Maryland's U.S. senators are pushing back against the Treasury Department's plan to move 450 jobs from Hyattsville to West Virginia.
Democratic Sens. Barbara Mikulski and Benjamin Cardin wrote an open letter to Treasury Secretary Timothy Geithner calling for a stop to the plan, which would consolidate the Fiscal Management Service, based in Hyattsville, with the Bureau of the Public Debt, based in Parkersburg, W.Va.
"Moving 450 jobs out of Hyattsville would be a terrible loss for Prince George's County and the workers at FMS," the letter says. "This move is a direct hit to the middle class in Prince George's County, a middle class that FMS helped build."
Only 10 to 15 percent of the facility's workers will be able to move to West Virginia, the letter says.
The Treasury Department proposed the consolidation in February as a way to save money following federal budget cuts. The consolidation, which would begin in 2013, would save an estimated $36 million over five years, according to the Treasury. The two bureaus' data centers were merged in January.
According to the two senators, the Treasury cannot move forward until the House has approved changes to the lease at the Hyattsville facility.
"Treasury does not have the authority to go forward with this consolidation," the letter says. "We urge you to follow the law and the process. Stop this move."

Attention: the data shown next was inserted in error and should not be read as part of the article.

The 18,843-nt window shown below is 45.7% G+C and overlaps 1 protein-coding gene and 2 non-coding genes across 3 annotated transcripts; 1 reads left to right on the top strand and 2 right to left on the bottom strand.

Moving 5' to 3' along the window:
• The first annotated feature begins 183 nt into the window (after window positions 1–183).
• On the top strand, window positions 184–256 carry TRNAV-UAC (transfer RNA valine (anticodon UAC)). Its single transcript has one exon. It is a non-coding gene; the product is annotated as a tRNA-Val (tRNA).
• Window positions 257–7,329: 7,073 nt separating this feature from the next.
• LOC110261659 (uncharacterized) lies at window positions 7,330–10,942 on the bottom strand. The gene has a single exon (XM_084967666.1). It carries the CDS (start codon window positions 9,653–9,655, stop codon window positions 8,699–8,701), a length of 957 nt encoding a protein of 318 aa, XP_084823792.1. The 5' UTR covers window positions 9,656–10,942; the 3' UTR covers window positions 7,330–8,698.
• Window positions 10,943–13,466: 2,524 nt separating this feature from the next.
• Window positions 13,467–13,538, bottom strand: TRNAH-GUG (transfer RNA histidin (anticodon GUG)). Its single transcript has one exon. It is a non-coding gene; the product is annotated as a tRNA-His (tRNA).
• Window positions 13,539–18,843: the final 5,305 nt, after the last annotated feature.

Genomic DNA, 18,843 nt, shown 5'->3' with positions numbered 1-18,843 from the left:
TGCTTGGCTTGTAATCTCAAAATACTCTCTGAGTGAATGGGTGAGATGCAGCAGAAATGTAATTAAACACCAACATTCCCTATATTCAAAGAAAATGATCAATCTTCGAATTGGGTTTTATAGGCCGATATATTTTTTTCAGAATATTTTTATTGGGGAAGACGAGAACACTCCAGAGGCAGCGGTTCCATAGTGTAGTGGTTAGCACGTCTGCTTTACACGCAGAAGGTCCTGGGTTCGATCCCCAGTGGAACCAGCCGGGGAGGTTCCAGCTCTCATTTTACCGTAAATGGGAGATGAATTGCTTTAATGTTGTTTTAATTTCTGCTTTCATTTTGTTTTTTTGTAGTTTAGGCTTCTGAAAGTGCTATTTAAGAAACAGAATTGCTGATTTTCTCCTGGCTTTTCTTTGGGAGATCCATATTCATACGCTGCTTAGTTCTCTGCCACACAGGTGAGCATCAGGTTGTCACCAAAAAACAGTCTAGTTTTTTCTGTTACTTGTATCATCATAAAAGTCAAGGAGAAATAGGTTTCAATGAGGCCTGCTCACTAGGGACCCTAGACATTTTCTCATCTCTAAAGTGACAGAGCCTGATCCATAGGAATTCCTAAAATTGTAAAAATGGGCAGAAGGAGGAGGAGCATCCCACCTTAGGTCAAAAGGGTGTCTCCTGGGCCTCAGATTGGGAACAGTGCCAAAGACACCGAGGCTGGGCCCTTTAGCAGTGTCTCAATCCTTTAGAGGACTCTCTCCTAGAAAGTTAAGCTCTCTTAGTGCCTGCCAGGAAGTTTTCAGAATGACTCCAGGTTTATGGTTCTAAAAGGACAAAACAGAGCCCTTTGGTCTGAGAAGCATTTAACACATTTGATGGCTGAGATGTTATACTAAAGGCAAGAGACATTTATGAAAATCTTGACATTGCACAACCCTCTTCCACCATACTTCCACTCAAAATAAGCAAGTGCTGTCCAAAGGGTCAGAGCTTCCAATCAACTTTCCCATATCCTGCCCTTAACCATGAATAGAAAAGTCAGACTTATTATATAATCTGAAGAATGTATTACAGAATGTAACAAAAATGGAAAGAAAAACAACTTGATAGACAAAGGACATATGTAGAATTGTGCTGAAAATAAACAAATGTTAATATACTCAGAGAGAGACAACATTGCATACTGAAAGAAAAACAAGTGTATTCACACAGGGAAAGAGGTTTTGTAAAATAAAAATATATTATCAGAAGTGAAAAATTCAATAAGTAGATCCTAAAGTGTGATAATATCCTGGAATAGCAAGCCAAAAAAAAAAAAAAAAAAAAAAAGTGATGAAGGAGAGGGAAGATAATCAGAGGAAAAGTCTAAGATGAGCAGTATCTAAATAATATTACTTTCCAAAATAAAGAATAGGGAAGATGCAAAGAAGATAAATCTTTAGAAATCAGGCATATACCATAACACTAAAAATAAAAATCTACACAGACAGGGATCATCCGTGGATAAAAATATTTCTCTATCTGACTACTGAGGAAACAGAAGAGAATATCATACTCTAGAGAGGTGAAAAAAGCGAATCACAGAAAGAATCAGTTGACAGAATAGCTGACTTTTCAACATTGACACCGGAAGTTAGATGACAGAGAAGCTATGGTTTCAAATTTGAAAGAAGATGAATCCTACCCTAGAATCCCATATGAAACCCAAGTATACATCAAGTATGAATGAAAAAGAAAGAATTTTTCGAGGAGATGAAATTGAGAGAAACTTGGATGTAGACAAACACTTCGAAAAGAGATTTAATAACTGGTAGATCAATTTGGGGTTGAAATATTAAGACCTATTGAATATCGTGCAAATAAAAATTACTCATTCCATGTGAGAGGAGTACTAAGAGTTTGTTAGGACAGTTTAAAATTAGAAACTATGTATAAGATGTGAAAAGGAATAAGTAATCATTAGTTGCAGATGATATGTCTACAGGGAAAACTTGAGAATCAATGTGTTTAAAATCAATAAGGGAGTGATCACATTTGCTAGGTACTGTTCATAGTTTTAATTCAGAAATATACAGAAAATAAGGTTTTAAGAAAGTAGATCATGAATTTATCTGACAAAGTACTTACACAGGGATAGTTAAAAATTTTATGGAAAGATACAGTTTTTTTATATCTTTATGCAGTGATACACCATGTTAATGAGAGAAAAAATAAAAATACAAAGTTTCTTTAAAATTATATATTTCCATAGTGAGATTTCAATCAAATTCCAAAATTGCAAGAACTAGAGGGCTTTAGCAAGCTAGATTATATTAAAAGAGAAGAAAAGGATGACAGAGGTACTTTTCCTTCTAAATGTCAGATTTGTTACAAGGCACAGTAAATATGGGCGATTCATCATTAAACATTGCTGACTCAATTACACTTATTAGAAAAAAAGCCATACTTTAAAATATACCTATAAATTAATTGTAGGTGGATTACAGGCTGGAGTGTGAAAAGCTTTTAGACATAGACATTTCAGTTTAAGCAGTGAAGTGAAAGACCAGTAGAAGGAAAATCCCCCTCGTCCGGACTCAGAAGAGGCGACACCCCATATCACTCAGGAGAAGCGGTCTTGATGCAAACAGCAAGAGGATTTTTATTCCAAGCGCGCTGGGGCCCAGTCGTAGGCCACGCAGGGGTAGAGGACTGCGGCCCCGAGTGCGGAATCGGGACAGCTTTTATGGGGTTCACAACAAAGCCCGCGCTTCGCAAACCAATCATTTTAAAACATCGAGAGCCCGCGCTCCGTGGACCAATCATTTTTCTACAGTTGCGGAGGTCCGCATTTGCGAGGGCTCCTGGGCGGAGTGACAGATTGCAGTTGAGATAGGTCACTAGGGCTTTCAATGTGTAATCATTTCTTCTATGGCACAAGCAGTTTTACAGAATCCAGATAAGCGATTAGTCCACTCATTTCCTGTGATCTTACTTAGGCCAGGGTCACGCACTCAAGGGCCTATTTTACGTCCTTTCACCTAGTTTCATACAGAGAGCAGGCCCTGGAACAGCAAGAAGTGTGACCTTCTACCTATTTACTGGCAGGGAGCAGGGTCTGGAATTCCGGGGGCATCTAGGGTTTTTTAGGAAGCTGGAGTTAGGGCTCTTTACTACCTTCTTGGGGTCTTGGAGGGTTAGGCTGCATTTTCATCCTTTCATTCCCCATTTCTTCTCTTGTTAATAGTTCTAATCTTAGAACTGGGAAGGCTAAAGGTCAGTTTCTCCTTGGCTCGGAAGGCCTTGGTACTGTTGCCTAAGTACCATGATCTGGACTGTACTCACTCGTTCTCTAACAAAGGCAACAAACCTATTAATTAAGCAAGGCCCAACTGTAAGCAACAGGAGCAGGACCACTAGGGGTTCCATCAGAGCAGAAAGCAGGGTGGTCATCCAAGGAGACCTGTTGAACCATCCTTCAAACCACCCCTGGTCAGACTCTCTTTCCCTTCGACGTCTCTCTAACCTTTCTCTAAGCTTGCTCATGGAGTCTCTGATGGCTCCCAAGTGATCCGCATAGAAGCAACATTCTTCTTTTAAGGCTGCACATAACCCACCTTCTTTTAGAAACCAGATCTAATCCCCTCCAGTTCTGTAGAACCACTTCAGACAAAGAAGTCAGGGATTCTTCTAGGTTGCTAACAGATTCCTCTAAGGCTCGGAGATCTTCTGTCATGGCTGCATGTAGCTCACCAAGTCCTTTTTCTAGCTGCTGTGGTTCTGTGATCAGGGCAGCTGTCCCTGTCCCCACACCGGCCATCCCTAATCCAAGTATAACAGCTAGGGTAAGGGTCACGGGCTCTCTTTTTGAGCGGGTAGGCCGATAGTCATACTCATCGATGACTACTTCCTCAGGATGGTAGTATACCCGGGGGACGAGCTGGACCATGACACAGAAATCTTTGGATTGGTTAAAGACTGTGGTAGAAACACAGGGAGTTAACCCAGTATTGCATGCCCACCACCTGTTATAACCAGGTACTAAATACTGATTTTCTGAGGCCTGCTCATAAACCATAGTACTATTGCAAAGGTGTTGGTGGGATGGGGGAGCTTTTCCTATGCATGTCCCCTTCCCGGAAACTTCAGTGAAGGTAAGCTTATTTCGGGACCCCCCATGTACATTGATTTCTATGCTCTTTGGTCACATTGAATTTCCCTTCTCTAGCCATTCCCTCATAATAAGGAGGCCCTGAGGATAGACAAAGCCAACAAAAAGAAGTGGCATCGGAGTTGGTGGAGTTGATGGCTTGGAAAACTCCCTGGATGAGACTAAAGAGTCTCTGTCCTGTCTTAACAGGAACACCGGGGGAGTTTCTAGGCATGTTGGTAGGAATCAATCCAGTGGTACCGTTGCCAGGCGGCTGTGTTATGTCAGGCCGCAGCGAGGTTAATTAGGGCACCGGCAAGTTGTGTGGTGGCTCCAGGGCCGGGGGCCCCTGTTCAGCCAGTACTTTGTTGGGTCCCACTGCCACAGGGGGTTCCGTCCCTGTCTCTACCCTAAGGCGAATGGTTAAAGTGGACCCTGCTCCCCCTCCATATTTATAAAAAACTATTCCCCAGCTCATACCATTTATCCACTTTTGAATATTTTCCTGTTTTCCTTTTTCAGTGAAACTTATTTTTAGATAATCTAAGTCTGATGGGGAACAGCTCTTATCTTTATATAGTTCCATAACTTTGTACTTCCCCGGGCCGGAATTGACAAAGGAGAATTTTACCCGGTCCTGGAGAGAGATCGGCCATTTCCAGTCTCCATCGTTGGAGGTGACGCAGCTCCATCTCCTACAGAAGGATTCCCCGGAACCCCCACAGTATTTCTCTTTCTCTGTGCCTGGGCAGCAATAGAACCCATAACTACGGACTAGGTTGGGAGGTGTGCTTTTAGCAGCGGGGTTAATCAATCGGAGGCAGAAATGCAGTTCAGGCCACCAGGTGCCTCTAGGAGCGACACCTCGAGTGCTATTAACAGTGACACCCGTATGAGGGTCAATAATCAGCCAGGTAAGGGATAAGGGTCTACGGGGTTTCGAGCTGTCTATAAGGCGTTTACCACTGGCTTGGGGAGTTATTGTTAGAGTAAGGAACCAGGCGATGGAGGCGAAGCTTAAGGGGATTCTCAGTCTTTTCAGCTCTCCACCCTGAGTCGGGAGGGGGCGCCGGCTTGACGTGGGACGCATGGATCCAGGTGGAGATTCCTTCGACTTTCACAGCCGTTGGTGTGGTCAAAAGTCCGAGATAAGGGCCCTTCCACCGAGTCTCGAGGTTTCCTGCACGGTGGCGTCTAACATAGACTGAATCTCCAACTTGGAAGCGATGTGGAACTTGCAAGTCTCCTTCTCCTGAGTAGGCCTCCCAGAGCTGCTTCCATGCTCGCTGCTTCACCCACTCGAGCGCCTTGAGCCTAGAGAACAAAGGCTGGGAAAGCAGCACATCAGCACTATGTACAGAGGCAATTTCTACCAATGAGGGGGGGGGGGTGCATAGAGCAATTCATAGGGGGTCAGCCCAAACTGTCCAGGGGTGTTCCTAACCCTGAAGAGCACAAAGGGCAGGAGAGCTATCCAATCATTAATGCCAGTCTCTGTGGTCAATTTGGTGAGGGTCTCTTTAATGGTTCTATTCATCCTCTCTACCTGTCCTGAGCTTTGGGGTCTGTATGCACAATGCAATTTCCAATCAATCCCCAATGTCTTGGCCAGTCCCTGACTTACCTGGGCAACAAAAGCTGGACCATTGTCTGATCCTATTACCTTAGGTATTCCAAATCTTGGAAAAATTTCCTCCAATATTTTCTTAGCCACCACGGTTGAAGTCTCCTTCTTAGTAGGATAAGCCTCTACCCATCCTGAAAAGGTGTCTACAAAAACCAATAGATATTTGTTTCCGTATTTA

Mikulski and Cardin were joined by Democratic Maryland Reps. Donna Edwards, Steny Hoyer, Chris Van Hollen and Elijah Cummings -- who represent parts of Prince George's County -- in criticizing the plan.
Treasury spokeswoman Suzanne Elio declined to comment.
Sought-after federal office space is a sore spot for the county, especially after the General Services Administration rejected three Prince George's sites for the $450 million Health and Human Services headquarters lease last year.
"The federal presence is a significant portion of Prince George's County's economy," said David Iannucci, a member of County Executive Rushern Baker's economic development team.
While Prince George's residents make up 25 percent of the federal workforce, less than 5 percent of federal offices are within the county, according to Iannucci. "We think that's grossly unfair," he said.
Many local officials noted that President Obama has called for agencies to strongly consider transit-oriented development when searching for space. The General Services Administration, the government's leasing arm, and Metro reached an agreement last year to make it easier to bring a federal facility to a station primed for development. Branch Avenue and Naylor Road are two of the four stations that meet that criteria.
"It doesn't make sense for so many policy reasons," Iannucci said. "I'm sure the county executive is happy to see the senators taking this strong action."